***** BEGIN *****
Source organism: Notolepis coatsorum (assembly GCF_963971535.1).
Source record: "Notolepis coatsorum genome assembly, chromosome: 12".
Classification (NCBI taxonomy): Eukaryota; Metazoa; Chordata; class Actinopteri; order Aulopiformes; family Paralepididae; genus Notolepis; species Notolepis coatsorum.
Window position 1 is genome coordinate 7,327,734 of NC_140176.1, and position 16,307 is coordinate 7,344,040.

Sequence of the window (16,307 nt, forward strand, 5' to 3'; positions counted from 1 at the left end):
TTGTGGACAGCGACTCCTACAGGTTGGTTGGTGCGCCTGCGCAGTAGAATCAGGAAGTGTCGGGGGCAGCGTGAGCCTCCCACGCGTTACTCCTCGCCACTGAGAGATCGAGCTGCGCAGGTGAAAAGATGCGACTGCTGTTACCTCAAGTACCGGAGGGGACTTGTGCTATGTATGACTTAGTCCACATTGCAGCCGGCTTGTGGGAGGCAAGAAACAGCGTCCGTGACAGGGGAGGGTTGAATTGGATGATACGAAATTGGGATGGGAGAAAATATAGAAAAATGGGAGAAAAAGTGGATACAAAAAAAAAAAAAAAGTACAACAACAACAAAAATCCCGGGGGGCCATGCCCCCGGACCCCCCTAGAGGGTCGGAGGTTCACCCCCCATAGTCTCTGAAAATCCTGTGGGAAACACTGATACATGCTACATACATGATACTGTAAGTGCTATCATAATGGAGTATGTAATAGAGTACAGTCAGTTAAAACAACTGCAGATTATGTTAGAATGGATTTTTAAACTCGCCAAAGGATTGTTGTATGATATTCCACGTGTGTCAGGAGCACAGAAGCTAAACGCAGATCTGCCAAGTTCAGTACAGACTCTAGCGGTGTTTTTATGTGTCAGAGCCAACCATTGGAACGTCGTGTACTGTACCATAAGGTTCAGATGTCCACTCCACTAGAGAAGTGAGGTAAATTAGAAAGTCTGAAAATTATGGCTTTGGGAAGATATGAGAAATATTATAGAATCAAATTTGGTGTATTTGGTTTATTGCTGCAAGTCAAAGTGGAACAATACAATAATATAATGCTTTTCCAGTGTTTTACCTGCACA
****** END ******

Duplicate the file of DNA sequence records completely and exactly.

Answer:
Source organism: Notolepis coatsorum (assembly GCF_963971535.1).
Source record: "Notolepis coatsorum genome assembly, chromosome: 12".
Classification (NCBI taxonomy): Eukaryota; Metazoa; Chordata; class Actinopteri; order Aulopiformes; family Paralepididae; genus Notolepis; species Notolepis coatsorum.
Window position 1 is genome coordinate 7,327,734 of NC_140176.1, and position 16,307 is coordinate 7,344,040.

Sequence of the window (16,307 nt, forward strand, 5' to 3'; positions counted from 1 at the left end):
TTGTGGACAGCGACTCCTACAGGTTGGTTGGTGCGCCTGCGCAGTAGAATCAGGAAGTGTCGGGGGCAGCGTGAGCCTCCCACGCGTTACTCCTCGCCACTGAGAGATCGAGCTGCGCAGGTGAAAAGATGCGACTGCTGTTACCTCAAGTACCGGAGGGGACTTGTGCTATGTATGACTTAGTCCACATTGCAGCCGGCTTGTGGGAGGCAAGAAACAGCGTCCGTGACAGGGGAGGGTTGAATTGGATGATACGAAATTGGGATGGGAGAAAATATAGAAAAATGGGAGAAAAAGTGGATACAAAAAAAAAAAAAAAGTACAACAACAACAAAAATCCCGGGGGGCCATGCCCCCGGACCCCCCTAGAGGGTCGGAGGTTCACCCCCCATAGTCTCTGAAAATCCTGTGGGAAACACTGATACATGCTACATACATGATACTGTAAGTGCTATCATAATGGAGTATGTAATAGAGTACAGTCAGTTAAAACAACTGCAGATTATGTTAGAATGGATTTTTAAACTCGCCAAAGGATTGTTGTATGATATTCCACGTGTGTCAGGAGCACAGAAGCTAAACGCAGATCTGCCAAGTTCAGTACAGACTCTAGCGGTGTTTTTATGTGTCAGAGCCAACCATTGGAACGTCGTGTACTGTACCATAAGGTTCAGATGTCCACTCCACTAGAGAAGTGAGGTAAATTAGAAAGTCTGAAAATTATGGCTTTGGGAAGATATGAGAAATATTATAGAATCAAATTTGGTGTATTTGGTTTATTGCTGCAAGTCAAAGTGGAACAATACAATAATATAATGCTTTTCCAGTGTTTTACCTGCACA